Gin Made the Whisky Way.
Our still is a lovingly handcrafted 500L copper pot still.
Unlike other stills used for gin, ours has a whisky head. The whisky head, a staple of whisky distilling, is called so because of the bulbous, onion-like shape it has.
Most other gin distilleries, large and craft alike, use what is known as a gooseneck still which is a much simpler design that isn’t as good at removing less desired oils from botanicals.
The whisky head encourages most the distilling gin to condense in the head and fall back into the pot which is a process known as reflux. This happens when some of the vapour meets a cooler surface inside the still, turns back into liquid, falls back down the still and is re-distilled. The more reflux there is, the lighter and more complex the spirit will be, as the gin is filtering out the heavier oils (that don’t taste good) out of itself.
Each of our two 16 plate Column stills work as a series of 32 single pot stills, inside their long vertical columns to further refine the gin after they have been distilled in our onion head pot still
These plates have small holes, or apertures, inside them. When our still is running, all these plates have a layer of alcohol on them that collects while also flowing down to the bottom of the still. Once the alcohol is at the bottom, it starts to distil again through each alcohol covered plate. This results in the gin purifying itself and allowing the best flavours of the botanicals and spirit to come through in the finished gin.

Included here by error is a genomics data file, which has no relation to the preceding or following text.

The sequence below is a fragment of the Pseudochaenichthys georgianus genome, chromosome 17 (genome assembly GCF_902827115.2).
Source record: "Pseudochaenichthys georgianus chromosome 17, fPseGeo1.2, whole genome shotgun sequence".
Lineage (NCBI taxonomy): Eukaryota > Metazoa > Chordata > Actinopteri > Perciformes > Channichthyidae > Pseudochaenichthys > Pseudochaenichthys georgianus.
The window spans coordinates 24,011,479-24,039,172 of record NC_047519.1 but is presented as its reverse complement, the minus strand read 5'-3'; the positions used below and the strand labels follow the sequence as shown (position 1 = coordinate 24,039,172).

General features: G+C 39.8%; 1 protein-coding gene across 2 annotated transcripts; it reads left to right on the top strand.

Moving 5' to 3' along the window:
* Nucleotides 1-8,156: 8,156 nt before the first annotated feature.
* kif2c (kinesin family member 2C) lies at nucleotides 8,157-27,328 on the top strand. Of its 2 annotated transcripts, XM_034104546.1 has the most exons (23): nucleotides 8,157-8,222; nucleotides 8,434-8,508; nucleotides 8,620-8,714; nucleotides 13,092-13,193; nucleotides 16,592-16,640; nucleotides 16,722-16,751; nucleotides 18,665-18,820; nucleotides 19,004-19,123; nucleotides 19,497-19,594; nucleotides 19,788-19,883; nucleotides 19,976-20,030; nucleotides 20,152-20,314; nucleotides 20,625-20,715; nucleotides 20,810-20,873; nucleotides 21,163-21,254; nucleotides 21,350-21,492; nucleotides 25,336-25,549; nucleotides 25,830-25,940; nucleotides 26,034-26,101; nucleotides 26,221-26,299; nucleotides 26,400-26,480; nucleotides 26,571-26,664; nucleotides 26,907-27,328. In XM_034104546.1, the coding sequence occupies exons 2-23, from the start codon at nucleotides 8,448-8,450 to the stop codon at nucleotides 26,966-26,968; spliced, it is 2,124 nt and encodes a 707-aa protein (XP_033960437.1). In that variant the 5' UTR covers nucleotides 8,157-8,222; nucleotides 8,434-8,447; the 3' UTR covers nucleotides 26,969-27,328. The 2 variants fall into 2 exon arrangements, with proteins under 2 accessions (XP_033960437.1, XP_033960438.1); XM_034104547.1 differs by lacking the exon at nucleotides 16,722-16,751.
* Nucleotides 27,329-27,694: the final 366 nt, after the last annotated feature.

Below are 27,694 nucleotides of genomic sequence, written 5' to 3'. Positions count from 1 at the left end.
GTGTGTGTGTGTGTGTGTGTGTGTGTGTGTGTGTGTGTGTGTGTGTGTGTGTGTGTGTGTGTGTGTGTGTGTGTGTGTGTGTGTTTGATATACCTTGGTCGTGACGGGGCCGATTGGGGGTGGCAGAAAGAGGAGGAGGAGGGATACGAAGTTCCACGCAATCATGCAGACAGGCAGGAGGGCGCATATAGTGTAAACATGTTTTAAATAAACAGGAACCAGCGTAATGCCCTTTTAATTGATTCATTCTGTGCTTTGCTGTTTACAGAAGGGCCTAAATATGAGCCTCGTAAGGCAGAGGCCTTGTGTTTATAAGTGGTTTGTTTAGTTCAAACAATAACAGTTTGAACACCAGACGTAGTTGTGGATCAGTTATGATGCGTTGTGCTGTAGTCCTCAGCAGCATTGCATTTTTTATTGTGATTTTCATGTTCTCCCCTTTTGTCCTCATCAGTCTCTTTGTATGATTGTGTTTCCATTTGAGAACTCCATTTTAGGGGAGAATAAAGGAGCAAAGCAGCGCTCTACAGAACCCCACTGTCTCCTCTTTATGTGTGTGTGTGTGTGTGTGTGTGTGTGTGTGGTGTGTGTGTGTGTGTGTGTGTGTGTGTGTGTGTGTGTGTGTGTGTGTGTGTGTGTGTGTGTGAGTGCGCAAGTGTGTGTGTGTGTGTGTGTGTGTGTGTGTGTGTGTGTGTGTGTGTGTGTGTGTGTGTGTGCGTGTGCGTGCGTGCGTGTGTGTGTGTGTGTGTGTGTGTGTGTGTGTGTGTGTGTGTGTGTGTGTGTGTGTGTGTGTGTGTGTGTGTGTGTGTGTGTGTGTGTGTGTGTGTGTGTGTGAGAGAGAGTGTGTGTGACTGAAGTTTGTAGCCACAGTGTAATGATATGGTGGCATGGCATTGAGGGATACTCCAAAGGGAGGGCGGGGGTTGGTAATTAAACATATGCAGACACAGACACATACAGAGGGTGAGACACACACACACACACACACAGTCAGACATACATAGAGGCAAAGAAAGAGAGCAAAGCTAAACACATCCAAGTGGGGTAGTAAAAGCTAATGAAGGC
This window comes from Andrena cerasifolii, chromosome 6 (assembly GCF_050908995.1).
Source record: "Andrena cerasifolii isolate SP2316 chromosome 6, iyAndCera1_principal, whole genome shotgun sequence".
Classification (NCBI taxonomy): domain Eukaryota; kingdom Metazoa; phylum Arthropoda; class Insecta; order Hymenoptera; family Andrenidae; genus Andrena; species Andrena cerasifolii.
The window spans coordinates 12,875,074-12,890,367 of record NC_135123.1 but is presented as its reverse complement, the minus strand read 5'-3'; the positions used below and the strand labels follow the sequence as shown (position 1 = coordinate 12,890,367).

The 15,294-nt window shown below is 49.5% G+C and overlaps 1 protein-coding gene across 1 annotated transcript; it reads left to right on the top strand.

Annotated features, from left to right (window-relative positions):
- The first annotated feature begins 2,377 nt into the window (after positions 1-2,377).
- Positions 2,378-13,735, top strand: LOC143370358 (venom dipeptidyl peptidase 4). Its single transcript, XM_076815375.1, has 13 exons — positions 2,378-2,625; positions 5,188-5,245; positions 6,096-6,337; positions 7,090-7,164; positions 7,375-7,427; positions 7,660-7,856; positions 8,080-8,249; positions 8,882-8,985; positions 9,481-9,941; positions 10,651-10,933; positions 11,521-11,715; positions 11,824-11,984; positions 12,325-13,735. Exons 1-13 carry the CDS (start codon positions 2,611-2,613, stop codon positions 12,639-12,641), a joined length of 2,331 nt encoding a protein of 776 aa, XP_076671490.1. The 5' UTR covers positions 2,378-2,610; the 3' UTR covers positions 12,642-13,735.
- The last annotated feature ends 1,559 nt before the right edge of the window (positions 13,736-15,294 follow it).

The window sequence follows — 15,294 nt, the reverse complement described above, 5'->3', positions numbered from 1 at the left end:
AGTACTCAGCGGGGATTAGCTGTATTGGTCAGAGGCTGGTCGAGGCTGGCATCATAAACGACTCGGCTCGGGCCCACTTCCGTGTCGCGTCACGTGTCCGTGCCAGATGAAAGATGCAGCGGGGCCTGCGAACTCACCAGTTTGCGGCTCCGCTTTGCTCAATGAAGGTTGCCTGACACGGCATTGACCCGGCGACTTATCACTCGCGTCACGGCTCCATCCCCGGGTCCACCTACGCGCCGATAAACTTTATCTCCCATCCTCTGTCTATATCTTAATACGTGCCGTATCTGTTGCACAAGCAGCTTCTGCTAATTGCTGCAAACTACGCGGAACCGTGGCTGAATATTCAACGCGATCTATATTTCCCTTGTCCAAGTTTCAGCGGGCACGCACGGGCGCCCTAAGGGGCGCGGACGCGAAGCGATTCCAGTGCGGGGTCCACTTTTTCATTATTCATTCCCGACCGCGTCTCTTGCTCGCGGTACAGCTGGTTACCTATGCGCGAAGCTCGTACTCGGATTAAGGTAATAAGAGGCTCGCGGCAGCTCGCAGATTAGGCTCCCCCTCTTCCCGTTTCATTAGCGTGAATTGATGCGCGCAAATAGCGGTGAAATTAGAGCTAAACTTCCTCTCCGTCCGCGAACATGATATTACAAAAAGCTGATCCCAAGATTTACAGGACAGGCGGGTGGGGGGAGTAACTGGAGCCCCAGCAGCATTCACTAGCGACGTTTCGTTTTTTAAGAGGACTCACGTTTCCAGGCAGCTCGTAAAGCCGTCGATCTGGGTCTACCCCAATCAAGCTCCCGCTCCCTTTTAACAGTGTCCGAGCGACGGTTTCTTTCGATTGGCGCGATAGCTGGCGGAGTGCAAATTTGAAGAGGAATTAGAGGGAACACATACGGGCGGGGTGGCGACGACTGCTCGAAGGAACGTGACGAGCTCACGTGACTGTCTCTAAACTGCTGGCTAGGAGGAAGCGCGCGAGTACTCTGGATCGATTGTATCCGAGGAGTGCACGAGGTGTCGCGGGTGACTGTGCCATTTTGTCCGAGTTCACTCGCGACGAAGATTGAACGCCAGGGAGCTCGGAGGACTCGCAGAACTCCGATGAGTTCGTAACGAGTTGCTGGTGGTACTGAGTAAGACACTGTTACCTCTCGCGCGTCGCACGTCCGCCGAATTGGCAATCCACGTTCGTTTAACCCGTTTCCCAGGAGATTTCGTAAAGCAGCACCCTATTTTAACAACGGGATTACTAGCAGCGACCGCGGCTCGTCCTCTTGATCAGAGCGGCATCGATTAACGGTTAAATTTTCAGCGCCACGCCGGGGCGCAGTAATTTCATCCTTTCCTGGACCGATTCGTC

Besides our onion-headed pot still and 2 columns, we also have 2 vapour baskets. One right after our still and what one at the very end of our process.
These baskets are made of copper and can hold botanicals inside them while the distilled alcohol vapours flow through them which results in a lighter, more delicate flavour. On the other hand, putting botanicals directly in the alcohol results in a more robust flavour. By putting our botanicals inside our still and in our 2 vapour baskets, we have succeeded in extracting a very wide array of flavours.
Copper is traditionally used for whisky and gin. It is an excellent conductor of heat, second only to silver. This helps to evenly heat the alcohol and botanicals to produce a more balanced flavour.
Copper also reacts on a molecular level to produce a refined and smooth gin. Copper helps to strip out sulphuric compounds during distillation. This process helps remove unwanted flavours and smells from our final gin.